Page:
UNESCO has officially inscribed Cambodia’s “Kun Lbokator”, commonly known as Bokator, on the World Heritage List, according to Minister of Culture and Fine Arts Phoeurng Sackona in her brief report to Prime Minister Hun Sen on the night of November 29. Her report, which was

  • NagaWorld union leader arrested at airport after Australia trip

    Chhim Sithar, head of the Labour Rights Supported Union of Khmer Employees at NagaWorld integrated casino resort, was arrested on November 26 at Phnom Penh International Airport and placed in pre-trial detention after returning from a 12-day trip to Australia. Phnom Penh Municipal Court Investigating Judge

  • Sub-Decree approves $30M for mine clearance

    The Cambodian government established the ‘Mine-Free Cambodia 2025 Foundation’, and released an initial budget of $30 million. Based on the progress of the foundation in 2023, 2024 and 2025, more funds will be added from the national budget and other sources. In a sub-decree signed by Prime Minister Hun Sen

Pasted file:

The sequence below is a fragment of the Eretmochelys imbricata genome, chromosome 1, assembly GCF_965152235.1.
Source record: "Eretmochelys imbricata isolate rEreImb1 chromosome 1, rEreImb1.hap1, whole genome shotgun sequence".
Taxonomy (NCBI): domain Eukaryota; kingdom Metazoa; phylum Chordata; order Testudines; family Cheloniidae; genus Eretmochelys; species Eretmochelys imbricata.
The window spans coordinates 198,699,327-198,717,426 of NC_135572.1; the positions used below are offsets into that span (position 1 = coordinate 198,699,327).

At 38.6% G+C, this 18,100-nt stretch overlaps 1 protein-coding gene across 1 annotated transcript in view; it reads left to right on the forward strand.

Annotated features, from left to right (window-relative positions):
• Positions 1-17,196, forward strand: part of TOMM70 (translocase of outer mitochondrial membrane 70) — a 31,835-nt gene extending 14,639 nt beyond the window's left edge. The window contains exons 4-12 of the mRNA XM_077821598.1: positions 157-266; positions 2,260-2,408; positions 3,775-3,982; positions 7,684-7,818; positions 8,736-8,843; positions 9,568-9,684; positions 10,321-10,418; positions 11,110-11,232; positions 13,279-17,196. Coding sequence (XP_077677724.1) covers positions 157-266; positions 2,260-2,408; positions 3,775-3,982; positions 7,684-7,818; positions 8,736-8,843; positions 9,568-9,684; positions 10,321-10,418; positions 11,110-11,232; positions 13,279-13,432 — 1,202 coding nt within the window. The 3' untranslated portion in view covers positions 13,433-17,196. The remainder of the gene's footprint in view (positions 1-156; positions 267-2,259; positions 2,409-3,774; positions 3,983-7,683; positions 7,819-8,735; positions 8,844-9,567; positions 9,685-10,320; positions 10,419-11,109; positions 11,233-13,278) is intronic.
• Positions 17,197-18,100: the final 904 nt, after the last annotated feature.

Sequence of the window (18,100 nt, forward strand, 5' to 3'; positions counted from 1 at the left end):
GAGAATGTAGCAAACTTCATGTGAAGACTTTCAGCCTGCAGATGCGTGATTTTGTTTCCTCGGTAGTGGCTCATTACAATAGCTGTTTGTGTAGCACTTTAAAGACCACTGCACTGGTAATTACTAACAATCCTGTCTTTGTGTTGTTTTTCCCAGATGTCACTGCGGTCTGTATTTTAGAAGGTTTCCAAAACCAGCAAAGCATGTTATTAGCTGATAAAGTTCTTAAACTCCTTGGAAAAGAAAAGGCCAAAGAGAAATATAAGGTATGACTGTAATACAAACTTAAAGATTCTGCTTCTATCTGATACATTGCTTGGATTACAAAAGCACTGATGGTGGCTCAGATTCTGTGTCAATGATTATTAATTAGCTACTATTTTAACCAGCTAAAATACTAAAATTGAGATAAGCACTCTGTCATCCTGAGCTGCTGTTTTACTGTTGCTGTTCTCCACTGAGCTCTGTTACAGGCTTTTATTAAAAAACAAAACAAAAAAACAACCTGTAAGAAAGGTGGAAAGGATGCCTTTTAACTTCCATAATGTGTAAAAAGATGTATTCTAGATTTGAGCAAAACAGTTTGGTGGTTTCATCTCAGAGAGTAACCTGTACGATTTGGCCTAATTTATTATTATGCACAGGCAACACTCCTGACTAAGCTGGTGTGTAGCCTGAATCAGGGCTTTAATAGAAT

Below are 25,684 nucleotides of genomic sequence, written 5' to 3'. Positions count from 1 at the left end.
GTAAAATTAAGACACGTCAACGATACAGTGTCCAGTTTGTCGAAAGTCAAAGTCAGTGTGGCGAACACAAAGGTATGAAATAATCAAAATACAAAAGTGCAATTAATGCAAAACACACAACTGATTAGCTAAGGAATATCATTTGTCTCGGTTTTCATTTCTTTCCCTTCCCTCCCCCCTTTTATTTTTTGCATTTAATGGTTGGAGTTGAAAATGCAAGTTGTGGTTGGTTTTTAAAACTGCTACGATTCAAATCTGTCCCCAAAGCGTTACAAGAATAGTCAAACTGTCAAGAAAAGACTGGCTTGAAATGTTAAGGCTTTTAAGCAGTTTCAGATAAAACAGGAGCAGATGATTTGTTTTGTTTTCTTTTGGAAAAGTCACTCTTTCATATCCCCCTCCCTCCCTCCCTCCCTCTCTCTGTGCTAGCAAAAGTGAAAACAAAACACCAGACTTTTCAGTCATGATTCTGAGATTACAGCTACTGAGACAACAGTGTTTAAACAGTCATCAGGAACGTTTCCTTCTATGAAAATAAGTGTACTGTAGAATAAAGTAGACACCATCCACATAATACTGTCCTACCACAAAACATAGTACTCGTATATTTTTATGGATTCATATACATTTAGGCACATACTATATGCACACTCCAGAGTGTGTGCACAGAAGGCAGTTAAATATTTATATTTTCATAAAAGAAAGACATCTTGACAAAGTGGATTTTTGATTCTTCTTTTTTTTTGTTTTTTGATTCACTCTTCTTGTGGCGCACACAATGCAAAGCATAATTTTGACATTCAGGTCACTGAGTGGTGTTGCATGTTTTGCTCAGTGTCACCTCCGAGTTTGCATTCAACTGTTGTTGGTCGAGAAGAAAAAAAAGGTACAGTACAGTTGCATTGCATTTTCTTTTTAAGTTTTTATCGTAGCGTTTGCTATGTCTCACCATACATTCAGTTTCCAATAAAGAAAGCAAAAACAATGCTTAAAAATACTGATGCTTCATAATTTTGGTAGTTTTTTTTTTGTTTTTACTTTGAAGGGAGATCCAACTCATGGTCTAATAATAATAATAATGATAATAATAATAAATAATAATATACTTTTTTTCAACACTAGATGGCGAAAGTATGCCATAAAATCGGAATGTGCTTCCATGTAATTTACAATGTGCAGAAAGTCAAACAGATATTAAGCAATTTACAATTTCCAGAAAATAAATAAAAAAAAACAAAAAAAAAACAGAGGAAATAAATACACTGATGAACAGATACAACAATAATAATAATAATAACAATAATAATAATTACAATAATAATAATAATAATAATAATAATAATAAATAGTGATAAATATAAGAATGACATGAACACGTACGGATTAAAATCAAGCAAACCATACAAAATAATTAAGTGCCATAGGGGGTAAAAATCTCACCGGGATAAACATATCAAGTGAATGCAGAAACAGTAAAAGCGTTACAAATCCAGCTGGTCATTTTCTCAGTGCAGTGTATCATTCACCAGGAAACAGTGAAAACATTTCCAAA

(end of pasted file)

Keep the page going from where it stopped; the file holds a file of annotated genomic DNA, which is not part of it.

• Two senior GDP officials defect to CPP

    Two senior officials of the Grassroots Democratic Party (GDP) have asked to join the Cambodian People’s Party (CPP), after apparently failing to forge a political alliance in the run-up to the 2023 general election. Yang Saing Koma, chairman of the GDP board, and Lek Sothear,

  • Cambodia's poverty cut in half from 2009 to 2019: World Bank report

    A report published by the World Bank on November 28 states that Cambodia’s national poverty rate fell by almost half between 2009 and 2019, but the Covid-19 pandemic recently reversed some of the poverty reduction progress. Cambodia’s poverty rate dropped from 33.8 to 17.8 per cent over the 10